Average diet versus extreme diet in robust australopithecines

I've followed the literature on early hominid diets from the beginning of the weblog. In 2005 I discussed Peter Ungar's analyses of dental occlusal morphology in A. afarensis versus Homo, concluding:

The contrast between Homo and A. afarensis is in the same direction as the contrast in occlusal morphology between primarily meat-eating carnivores like felids and canids as opposed to more omnivorous carnivores like bears. Another observation is that meat is a major food resource of chimpanzees, although this is hardly a fallback resource. Indeed, if meat eating was indeed an important component of the behavioral repertoire of early Homo, it probably is not fair to assert that the difference in diet between Homo and Australopithecus was primarily a difference in fallback resources. It may be true that australopithecines and early Homo overlapped in their food resources, particularly in plant species consumed. But considering the likely effectiveness of early humans as predators, I think it likely that the fallback foods of early humans--when hunting was ineffective--may well have been the preferred foods of australopithecines. And when australopithecines were forced to abandon their preferred foods by early humans, they were forced to fall back upon resources that either were common or were difficult for early Homo to exploit. The disappearance of early small-bodied Homo by around 1.6 million years ago, and the ultimate extinction of the robust australopithecines after a progressive increase in their molar sizes (Wood and Lieberman 2001) indicate that this fallback strategy could not be maintained in the face of increased hunting effectiveness by large-bodied Homo.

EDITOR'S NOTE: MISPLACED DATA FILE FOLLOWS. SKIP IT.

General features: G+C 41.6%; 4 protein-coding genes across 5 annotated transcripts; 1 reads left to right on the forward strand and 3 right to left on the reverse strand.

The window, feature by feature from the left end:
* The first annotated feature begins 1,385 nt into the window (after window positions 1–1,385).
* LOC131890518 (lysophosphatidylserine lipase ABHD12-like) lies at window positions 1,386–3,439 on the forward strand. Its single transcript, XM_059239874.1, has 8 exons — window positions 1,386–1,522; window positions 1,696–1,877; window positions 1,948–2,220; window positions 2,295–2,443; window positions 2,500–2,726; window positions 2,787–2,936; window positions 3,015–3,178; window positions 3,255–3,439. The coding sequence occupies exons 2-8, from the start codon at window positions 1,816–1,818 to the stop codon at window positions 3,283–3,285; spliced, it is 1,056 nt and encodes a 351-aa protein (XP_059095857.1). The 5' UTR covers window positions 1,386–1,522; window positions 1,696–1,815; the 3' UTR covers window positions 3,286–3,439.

The concept of "fallback foods" has captured a large mindshare in explaining early hominid diets. The idea is that a species may depend on preferred, staple foods for most of the year, but adopt less preferred, "fallback" foods when their staple is not available -- for instance, during the dry season.

What can fallback foods explain about early hominids? For one thing, they could explain the difference between robust and non-robust australopithecines. We know from isotope data (reviewed in this 2005 post about Matt Sponheimer's work) that A. africanus and A. robustus had similar fractions of C3 and C4 plant source foods in their diets. Across the year, they may have eaten roughly the same mix of foods. A 2005 paper by Greg Laden and Richard Wrangham (discussed here) explored the idea of underground storage organs of plants, or tubers, as fallback foods for australopithecines. Later studies of isotope data using laser ablation of small segments of the enamel (discussed here) showed that diet proportions may have substantially varied across the time that teeth were developing -- possibly concordant with the idea of seasonal or longer-period fallback foods. An earlier analysis of dental microwear in the two hominids by Scott and colleagues (discussed here) came to a similar result: there was great variability in wear properties, especially within A. robustus, although the average in the two species showed a possibly greater fraction of brittle, hard foods consumed by the robust australopithecines.

So I've written about the topic a lot, and followed it closely.

Now, Peter Ungar, Frederick Grine and Mark Teaford have examined the wear properties of the molars of Australopithecus (Paranthropus) boisei. They find that -- unlike A. robustus -- none of the seven specimens showed any evidence of having eaten hard or brittle foods: